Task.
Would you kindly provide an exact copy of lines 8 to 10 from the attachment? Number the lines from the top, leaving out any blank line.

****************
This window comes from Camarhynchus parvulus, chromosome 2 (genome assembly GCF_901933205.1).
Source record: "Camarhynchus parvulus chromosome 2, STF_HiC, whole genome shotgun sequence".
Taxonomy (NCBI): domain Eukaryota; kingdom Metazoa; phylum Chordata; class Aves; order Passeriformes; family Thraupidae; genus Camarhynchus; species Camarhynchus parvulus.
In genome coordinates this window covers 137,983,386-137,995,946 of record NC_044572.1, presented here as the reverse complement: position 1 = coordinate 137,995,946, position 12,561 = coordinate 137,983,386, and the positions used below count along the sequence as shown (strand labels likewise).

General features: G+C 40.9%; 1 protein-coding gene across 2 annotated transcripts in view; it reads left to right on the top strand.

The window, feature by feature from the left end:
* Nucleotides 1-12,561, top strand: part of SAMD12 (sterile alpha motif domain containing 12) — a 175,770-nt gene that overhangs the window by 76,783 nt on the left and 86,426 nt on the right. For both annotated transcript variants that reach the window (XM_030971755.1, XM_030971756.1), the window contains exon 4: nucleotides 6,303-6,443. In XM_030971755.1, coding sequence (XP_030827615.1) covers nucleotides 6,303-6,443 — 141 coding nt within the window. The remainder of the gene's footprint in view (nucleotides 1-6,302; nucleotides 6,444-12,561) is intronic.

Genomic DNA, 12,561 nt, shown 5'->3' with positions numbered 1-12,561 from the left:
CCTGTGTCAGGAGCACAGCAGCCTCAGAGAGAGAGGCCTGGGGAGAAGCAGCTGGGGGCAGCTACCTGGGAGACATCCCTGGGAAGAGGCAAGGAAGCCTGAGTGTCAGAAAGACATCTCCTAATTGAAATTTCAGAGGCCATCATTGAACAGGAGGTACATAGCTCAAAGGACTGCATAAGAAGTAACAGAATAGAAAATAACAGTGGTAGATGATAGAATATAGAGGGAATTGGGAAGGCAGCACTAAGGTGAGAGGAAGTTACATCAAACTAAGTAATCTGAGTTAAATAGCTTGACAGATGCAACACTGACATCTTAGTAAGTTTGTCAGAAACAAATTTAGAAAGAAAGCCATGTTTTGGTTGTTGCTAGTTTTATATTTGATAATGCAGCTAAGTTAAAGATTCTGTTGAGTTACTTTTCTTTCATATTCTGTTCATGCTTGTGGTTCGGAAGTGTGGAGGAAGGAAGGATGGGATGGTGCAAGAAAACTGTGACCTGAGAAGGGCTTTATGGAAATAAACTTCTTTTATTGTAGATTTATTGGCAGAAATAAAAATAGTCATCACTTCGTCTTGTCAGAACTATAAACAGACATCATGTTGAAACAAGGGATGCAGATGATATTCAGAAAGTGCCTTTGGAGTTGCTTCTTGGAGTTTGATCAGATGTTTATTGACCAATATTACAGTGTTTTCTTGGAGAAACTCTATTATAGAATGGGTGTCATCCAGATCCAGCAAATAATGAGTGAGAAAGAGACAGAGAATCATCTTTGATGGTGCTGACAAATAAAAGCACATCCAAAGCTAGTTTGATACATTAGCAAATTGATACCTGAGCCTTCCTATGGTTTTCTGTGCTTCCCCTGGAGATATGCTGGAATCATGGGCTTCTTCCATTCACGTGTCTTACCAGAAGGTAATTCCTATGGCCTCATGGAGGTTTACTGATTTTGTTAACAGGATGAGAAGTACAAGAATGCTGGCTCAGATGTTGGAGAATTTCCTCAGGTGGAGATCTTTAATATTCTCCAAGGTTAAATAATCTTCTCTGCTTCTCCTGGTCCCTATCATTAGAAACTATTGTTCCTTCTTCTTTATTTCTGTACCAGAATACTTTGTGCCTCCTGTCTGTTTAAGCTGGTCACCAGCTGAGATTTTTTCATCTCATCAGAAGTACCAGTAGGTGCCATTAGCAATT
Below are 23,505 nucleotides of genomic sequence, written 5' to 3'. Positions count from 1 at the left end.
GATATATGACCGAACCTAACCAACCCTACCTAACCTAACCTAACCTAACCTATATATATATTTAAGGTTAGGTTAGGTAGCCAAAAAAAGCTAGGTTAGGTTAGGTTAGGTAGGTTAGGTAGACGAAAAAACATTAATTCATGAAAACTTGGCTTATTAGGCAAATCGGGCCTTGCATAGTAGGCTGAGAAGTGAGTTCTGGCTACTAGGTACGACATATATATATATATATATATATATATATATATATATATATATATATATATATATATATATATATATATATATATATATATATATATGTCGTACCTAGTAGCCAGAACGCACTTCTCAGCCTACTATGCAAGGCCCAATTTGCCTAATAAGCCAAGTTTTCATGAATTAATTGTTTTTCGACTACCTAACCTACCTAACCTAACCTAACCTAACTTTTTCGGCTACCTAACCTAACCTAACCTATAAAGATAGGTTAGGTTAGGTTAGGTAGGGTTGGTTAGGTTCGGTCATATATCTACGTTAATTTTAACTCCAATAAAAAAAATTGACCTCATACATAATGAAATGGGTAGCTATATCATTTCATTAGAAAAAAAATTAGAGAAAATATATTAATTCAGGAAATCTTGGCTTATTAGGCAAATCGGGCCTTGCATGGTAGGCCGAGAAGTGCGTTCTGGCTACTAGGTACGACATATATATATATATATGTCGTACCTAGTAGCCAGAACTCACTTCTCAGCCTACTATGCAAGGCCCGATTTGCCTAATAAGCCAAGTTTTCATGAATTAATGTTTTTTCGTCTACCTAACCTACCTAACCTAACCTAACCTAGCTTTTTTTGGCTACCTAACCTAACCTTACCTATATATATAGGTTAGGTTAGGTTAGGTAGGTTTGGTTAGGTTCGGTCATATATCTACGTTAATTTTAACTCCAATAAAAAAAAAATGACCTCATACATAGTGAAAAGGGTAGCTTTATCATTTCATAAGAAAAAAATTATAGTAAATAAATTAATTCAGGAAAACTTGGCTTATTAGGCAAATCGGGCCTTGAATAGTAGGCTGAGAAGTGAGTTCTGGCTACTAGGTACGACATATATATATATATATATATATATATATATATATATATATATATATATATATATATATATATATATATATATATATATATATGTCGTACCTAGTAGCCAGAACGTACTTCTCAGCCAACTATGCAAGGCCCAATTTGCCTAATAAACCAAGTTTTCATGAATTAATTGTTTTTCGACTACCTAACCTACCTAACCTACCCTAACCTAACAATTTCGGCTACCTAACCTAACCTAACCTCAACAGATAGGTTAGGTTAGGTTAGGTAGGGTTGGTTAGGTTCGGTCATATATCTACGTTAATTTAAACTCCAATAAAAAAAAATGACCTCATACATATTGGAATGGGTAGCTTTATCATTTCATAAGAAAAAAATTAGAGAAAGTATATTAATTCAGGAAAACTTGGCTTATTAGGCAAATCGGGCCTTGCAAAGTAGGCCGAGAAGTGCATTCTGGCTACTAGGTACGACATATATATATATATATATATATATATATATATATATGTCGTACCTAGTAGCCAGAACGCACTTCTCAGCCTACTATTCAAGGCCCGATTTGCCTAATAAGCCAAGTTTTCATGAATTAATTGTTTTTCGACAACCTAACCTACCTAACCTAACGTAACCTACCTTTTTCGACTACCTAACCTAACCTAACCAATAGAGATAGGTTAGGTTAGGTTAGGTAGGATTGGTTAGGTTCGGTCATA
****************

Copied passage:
Genomic DNA, 12,561 nt, shown 5'->3' with positions numbered 1-12,561 from the left:
CCTGTGTCAGGAGCACAGCAGCCTCAGAGAGAGAGGCCTGGGGAGAAGCAGCTGGGGGCAGCTACCTGGGAGACATCCCTGGGAAGAGGCAAGGAAGCCTGAGTGTCAGAAAGACATCTCCTAATTGAAATTTCAGAGGCCATCATTGAACAGGAGGTACATAGCTCAAAGGACTGCATAAGAAGTAACAGAATAGAAAATAACAGTGGTAGATGATAGAATATAGAGGGAATTGGGAAGGCAGCACTAAGGTGAGAGGAAGTTACATCAAACTAAGTAATCTGAGTTAAATAGCTTGACAGATGCAACACTGACATCTTAGTAAGTTTGTCAGAAACAAATTTAGAAAGAAAGCCATGTTTTGGTTGTTGCTAGTTTTATATTTGATAATGCAGCTAAGTTAAAGATTCTGTTGAGTTACTTTTCTTTCATATTCTGTTCATGCTTGTGGTTCGGAAGTGTGGAGGAAGGAAGGATGGGATGGTGCAAGAAAACTGTGACCTGAGAAGGGCTTTATGGAAATAAACTTCTTTTATTGTAGATTTATTGGCAGAAATAAAAATAGTCATCACTTCGTCTTGTCAGAACTATAAACAGACATCATGTTGAAACAAGGGATGCAGATGATATTCAGAAAGTGCCTTTGGAGTTGCTTCTTGGAGTTTGATCAGATGTTTATTGACCAATATTACAGTGTTTTCTTGGAGAAACTCTATTATAGAATGGGTGTCATCCAGATCCAGCAAATAATGAGTGAGAAAGAGACAGAGAATCATCTTTGATGGTGCTGACAAATAAAAGCACATCCAAAGCTAGTTTGATACATTAGCAAATTGATACCTGAGCCTTCCTATGGTTTTCTGTGCTTCCCCTGGAGATATGCTGGAATCATGGGCTTCTTCCATTCACGTGTCTTACCAGAAGGTAATTCCTATGGCCTCATGGAGGTTTACTGATTTTGTTAACAGGATGAGAAGTACAAGAATGCTGGCTCAGATGTTGGAGAATTTCCTCAGGTGGAGATCTTTAATATTCTCCAAGGTTAAATAATCTTCTCTGCTTCTCCTGGTCCCTATCATTAGAAACTATTGTTCCTTCTTCTTTATTTCTGTACCAGAATACTTTGTGCCTCCTGTCTGTTTAAGCTGGTCACCAGCTGAGATTTTTTCATCTCATCAGAAGTACCAGTAGGTGCCATTAGCAATT
Below are 23,505 nucleotides of genomic sequence, written 5' to 3'. Positions count from 1 at the left end.